If you are an avid lover of British recipes, you must have come across suet at one point or another. It is a hard, crumbly, and unsaturated fat removed from the parts surrounding the animal’s kidneys. British recipes like pastry, steamed puddings, and sweet mincemeat are incomplete with it.
Even though suet is available online as well as in the leading supermarket stores across the United States, what’s the harm in trying its substitutes? Our favorites are beef fat, vegetable suet, and butter.
We have explained the 10 best suet substitutes that will undoubtedly upgrade your cooking in the following article. Along with that, we have elaborated on the best ways to use the substitutes so that you can leverage their taste to create outstanding dishes!
Top 10 Best Suet Substitutes
To make the following article more extensive, we have included vegetarian as well as non-vegetarian substitutes for suet. You can pick as per your preference.
1. Beef Fat
Let us start with something that will taste exactly like suet- beef fat, also known as beef tallow.
Just like suet, you can easily get beef fat at any butcher’s shop or the meat section in a supermarket. Basically, it is cooked down from the ribs, steaks, or rump roast of the cow. Once it is skimmed off, the meat is melted before turning back into solid.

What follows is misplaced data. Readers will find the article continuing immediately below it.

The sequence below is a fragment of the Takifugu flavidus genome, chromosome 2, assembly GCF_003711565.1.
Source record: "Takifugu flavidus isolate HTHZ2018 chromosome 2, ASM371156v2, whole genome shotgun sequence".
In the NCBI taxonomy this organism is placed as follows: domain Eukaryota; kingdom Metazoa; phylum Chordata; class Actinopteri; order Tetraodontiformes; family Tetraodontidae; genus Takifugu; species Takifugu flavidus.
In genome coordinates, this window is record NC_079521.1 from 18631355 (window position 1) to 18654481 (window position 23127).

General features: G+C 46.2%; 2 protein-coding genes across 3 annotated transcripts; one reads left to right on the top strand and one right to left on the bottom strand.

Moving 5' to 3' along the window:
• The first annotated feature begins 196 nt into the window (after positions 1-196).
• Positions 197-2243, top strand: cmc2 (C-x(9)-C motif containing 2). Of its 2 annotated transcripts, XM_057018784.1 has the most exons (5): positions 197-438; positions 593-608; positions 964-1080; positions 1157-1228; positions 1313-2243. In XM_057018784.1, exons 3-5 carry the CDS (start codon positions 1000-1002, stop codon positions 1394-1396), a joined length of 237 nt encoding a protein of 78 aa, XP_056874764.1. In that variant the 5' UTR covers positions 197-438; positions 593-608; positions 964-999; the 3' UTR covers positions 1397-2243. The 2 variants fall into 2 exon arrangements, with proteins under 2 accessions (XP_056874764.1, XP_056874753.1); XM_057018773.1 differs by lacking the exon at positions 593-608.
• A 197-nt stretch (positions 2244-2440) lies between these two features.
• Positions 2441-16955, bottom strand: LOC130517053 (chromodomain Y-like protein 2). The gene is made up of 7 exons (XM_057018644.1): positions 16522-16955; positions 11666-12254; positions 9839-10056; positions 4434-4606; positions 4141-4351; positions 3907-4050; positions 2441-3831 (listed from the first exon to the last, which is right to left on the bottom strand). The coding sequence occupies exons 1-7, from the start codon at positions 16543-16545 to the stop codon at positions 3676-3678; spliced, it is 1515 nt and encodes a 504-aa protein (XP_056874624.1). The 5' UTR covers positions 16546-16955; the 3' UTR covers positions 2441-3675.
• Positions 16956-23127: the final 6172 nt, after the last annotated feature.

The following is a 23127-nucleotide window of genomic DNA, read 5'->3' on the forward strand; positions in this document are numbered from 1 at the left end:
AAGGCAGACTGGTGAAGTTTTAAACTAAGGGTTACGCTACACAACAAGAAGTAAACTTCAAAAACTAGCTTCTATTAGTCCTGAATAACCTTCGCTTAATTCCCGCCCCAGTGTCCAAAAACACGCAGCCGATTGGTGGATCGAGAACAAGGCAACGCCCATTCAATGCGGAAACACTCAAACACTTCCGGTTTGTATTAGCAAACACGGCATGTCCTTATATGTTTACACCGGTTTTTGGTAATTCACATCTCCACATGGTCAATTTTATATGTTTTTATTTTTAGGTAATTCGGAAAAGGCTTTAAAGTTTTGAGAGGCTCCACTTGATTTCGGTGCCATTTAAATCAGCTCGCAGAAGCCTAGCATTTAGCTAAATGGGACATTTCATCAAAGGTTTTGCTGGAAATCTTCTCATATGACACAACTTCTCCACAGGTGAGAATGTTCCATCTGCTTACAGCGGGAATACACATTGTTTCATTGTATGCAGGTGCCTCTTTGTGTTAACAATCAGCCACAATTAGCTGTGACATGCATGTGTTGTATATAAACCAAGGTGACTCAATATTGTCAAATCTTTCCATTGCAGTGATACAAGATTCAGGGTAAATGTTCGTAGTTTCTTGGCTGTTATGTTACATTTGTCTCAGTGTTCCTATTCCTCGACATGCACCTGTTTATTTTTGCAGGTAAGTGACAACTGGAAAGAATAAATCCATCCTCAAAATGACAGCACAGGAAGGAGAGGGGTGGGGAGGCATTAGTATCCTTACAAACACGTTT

Raw beef fat does not have any flavor apart from a meaty essence. But you can mix it with herbs and spices to enhance your dish.
It is also soft and pliable, making it easier for you to add to your recipes. It has a high smoke point, making it a reliable substitute for making pastry crusts of any pie filling.
We also like the idea of slathering some beef fat over raw vegetables. This will bring out the aromatic flavors of the fat as well as the vegetables. You can add it to sweet as well as savory dishes like steak or kidney pudding.
Unlike suet, beef fat does not need to be refrigerated. Place it in an airtight container, and it should last for a year or so.
2. Vegetable Suet
If you are looking for a non-meat version of suet, we highly recommend vegetable suet.
It is prepared from several types of vegetable oils like palm or sunflower oil. These oils are combined with rice flour or wheat flour.